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University of Pennsylvania Health System

Department of Ophthalmology

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Ophthalmology Education

Penn Vision Clinical Scientist Program


The University of Pennsylvania offers an extremely rich environment to support the development of independent investigators in clinical and patient-oriented research. The Penn Vision Clinical Scientist Program will take advantage of established educational programs within the university, the concentration of strong clinical and patient-oriented research programs ongoing within the Department of Ophthalmology, and the breadth of expertise available through Penn's interdisciplinary institutes and centers. After completion of the (VCSP) clinician scientists will be prepared to identify and prioritize important questions in their field, formulate a comprehensive approach to address the questions, and lead the efforts of a research team to provide answers.

The Penn Vision Clinical Scientist Program will be centered in the Department of Ophthalmology in the School of Medicine.

Trainees will have access to formal educational programs and applied research experience in a wide array of areas such as Komaromy Horseclinical epidemiology, single-center and multi-center clinical trials, health services research, bioethics, genetics, molecular biology, and neuroscience. Established investigators in clinical and patient-oriented research will serve as mentors to guide choices by trainees in educational programs and research projects and to advise trainees on activities necessary for professional development, collaboration among investigators, and developing successful research programs.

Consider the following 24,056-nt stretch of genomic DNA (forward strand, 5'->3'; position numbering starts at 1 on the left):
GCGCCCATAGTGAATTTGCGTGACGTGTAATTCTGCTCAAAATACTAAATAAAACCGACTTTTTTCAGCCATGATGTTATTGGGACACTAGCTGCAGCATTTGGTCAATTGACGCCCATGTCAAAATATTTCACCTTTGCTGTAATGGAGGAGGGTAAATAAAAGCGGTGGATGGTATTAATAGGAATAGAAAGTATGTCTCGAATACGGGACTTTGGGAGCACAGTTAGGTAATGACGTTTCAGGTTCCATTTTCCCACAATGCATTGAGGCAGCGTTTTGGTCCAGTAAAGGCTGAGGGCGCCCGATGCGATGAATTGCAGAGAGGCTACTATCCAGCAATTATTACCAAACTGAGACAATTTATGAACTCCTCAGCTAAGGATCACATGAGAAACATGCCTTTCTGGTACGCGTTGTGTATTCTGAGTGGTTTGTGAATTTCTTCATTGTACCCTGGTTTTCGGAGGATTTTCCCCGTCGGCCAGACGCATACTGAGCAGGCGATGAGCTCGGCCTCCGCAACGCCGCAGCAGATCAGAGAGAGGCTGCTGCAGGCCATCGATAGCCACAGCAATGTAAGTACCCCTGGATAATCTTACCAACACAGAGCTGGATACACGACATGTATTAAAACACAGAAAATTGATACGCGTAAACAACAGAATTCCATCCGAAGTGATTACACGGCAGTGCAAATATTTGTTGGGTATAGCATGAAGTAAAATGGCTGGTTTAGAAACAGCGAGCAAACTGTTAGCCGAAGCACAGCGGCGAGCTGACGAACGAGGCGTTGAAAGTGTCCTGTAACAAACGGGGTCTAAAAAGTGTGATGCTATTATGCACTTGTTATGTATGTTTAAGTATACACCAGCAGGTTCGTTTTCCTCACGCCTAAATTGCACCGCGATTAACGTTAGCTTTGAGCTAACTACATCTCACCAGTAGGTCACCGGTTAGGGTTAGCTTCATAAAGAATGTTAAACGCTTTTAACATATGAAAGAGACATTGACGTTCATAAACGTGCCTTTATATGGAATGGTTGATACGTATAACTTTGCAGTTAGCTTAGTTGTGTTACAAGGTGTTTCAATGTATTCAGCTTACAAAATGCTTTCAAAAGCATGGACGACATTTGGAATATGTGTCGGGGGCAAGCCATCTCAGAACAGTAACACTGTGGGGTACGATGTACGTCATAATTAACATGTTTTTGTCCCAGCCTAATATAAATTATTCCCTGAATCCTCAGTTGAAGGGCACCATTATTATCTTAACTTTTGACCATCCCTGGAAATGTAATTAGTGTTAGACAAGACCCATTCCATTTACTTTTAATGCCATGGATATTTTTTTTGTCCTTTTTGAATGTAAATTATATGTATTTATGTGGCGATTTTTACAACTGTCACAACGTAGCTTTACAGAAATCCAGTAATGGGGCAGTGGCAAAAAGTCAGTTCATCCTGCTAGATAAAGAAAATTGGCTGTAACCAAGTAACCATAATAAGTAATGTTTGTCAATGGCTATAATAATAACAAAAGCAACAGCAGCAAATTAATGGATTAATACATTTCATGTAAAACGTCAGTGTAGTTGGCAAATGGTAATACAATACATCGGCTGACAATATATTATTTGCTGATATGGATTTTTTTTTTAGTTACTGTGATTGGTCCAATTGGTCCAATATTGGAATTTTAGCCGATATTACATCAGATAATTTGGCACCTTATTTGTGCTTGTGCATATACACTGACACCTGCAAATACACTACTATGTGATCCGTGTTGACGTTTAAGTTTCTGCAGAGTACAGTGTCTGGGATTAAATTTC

The VCSP Advisory Committee will select one or two trainees each year. In collaboration with the Lead Mentor, and with review by the Advisory Committee, each trainee will design a 2 to 5 year program consisting of didactic training and supervised research experiences.

The Penn VCSP will be geared towards providing training and career development to recently trained clinicians in the broad area of patient-oriented research and in the clinical science areas of molecular ophthalmology and neurobiology. Successful research in these areas requires individuals with a deep understanding of one or more components of the area under study in addition to a basic understanding of the other components. To prepare candidates to be independent researchers, all training programs will have the following common features:

  • A didactic program of instruction
  • Participation in journal clubs, lab meetings, and seminar series
  • Development of a plan of research activities that will provide the candidate with a variety of experiences in the candidate's area of interest and an increasing amount of responsibility and independence
  • Development of oral presentation and writing skills and other professional skills
  • Regular review of the candidate's plans and activities with evaluation and feedback provided to the candidate